Tonight we had another strikingly gorgeous sunset-orange western sky over Mount Warning. It was another warm day today – parts of Australia are experiencing a heatwave – and as a result, the valley spent the day veiled by a misty heat-haze. Tonight, however, the sun’s rays burnt away the haze and shone brilliantly across the darkening sky.
Thank you so much, Cathy, for the opportunity to be challenged to share flower photos every day for a week. Searching through flower photos to share, and meeting more like-minded flower fanatics who also shared their glorious flower photos certainly brightened my days, and I hope my photos brought some joy to people as well. ❤
As the year 2019 begins, my family is happy, which is all that I have wished for.
This time last year though, I had a different story to tell, although it wasn’t a situation I wished to talk about at the time. On the day of my grandson’s first birthday in July, my daughter-in-law ceremoniously decided she was leaving, moving one-thousand kilometres away, to live with her parents. My son had two choices – stay here and lose his son, or follow his wife, which was really no choice at all. Obviously, he left too.
For the next six months, I didn’t see my grandson. My son, however, couldn’t cope with being away from his family. He was torn between his birth family, and the one he had created. So in desperation, he tried living and working here during the week, and flying home to his other family for the weekend.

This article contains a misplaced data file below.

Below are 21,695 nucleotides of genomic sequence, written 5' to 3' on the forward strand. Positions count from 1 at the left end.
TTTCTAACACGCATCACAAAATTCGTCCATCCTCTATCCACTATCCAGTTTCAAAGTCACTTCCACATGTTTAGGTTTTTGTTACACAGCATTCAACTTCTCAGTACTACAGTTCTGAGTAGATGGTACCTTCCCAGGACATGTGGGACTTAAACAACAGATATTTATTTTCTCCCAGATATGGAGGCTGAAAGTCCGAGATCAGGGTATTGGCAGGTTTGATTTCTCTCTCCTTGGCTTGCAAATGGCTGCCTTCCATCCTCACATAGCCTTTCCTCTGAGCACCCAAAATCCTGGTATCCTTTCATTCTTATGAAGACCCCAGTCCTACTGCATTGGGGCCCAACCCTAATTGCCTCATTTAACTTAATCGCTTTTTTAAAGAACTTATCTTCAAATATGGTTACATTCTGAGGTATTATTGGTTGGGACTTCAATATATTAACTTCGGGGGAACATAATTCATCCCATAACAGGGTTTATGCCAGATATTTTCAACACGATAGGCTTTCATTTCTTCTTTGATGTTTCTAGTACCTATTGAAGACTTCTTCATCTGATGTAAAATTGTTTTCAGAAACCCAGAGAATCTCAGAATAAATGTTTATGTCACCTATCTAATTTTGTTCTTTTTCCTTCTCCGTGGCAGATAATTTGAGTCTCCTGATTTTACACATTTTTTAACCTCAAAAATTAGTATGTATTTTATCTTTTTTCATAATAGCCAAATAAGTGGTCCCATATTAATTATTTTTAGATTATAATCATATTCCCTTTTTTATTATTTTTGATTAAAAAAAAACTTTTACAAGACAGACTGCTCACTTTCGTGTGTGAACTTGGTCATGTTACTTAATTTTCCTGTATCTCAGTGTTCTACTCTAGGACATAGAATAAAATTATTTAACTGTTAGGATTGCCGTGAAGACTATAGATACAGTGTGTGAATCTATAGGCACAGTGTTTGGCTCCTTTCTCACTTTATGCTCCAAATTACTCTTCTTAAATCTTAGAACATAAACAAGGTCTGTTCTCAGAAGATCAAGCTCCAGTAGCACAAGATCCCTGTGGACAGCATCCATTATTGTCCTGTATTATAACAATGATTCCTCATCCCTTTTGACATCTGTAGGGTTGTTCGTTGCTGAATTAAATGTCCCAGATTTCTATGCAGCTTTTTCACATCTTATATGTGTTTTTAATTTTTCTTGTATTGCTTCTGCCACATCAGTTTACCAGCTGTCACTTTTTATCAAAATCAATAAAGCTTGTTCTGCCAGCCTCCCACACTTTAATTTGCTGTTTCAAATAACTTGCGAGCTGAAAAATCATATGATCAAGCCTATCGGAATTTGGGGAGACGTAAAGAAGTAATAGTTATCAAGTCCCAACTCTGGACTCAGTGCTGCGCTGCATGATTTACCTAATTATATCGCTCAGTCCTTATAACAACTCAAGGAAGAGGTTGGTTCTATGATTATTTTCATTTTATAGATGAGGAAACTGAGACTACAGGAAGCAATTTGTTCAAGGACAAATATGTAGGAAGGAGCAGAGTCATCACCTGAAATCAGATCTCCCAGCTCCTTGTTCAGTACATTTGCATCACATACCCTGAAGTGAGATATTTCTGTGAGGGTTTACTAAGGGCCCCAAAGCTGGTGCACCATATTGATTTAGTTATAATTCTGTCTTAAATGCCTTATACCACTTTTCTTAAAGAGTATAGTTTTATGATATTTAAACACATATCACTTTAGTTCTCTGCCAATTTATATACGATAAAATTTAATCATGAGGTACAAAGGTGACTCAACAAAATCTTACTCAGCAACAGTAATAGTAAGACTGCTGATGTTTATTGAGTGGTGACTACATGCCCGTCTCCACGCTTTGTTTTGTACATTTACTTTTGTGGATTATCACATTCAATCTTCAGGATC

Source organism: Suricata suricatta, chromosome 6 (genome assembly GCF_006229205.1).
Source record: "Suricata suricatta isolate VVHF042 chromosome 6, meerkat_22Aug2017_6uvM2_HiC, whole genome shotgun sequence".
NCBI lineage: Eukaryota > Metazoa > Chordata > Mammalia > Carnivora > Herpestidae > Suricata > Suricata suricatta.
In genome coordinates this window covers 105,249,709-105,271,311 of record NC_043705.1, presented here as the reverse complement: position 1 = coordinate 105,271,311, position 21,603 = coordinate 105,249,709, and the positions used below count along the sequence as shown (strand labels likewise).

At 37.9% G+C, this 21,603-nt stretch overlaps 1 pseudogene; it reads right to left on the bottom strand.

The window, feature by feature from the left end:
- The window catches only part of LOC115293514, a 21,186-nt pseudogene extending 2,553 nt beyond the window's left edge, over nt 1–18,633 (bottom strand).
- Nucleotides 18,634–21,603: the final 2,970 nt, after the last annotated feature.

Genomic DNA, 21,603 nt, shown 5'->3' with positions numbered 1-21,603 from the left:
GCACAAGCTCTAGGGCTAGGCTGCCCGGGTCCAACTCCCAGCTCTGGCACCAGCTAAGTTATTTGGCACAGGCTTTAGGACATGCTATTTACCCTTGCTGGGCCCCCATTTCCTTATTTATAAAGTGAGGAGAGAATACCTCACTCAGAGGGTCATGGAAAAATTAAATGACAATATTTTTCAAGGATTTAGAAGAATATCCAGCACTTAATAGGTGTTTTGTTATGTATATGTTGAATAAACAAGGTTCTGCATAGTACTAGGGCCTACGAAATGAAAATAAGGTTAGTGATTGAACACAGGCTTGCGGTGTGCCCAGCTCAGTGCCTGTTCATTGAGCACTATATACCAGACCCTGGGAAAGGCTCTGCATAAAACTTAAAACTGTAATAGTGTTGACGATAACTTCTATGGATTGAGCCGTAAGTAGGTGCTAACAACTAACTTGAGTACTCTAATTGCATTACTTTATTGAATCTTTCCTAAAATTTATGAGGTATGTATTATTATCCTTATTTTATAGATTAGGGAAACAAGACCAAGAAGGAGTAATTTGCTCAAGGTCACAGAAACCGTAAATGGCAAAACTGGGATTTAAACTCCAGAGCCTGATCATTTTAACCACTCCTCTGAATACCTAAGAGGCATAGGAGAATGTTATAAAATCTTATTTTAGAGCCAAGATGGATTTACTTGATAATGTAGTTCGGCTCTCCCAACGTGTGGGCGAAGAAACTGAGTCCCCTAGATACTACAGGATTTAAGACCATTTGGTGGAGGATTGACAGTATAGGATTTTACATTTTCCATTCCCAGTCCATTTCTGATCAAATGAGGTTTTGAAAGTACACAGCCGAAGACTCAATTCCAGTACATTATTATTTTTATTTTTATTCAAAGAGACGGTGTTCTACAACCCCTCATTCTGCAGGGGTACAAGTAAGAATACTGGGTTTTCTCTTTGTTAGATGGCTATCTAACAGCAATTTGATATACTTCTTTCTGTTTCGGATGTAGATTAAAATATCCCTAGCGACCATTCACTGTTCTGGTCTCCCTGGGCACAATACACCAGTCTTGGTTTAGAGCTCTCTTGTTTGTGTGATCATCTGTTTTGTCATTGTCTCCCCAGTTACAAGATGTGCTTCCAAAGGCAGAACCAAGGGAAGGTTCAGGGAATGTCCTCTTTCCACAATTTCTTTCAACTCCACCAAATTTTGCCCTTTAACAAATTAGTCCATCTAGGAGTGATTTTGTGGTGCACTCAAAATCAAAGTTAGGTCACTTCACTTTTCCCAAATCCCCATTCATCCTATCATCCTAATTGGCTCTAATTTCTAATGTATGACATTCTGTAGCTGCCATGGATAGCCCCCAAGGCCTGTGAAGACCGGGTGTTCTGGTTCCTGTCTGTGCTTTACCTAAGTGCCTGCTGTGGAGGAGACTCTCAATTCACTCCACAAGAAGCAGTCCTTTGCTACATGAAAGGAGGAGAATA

It was a massive strain on him. He was miserable. And I knew there were problems in his marriage.
As Christmas approached, I felt absolutely no enthusiasm. I felt my youngest son’s pain, and at times I felt as if my heart was bleeding for him. Consequentially, I didn’t buy any Christmas gifts, I gave my family money and asked them to spend it as they pleased.
The Christmas tree looked so bare without the usual array of gifts, but when my family arrived that situation changed as brightly packaged gifts began to mount beneath the tree.
During the afternoon, we all went outside for a photo session. My heart wasn’t in it though, my son would be missing from the photos. It would be a permanent reminder of the unfortunate split in our family.
At one point, my eldest daughter and her husband handed each family member an envelope, instructing us to open our envelopes together. I imagined I would read my card later, once I had gone inside and had put my reading glasses on. But that all changed when I took out the card, which read –
Jingle bells, jingle bells,
jingle all the way …
Oh what fun
It is to say,
A baby is on the way!
Due to arrive
I was going to be a Nana again!
Fast forward to Christmas 2018 – My youngest son is home again. His ex had chosen another significant day to ceremoniously (again!!) announce the end of their marriage on their third wedding anniversary. But this year, he’s smiling again.
My boy is back.
My family are all friendly with one another again, just like they used to be (before the x joined the family).
And most importantly, my grandson was here to help his four-month-old baby cousin, Aurora Ebony, celebrate her first Christmas. 🙂
I think the photos speak louder than any words I could choose.
And in 2019, we have two weddings to look forward to! My eldest son is to be married in March, followed by my youngest daughter who will be married in April. ❤
A year ago, I couldn’t write about my life, or my family. This year, we have everything to celebrate!
I wanted to share this brief version of the story of my 2018 to let anyone who is suffering know that nothing stays the same. Change is inevitable. And there is always hope for a better future.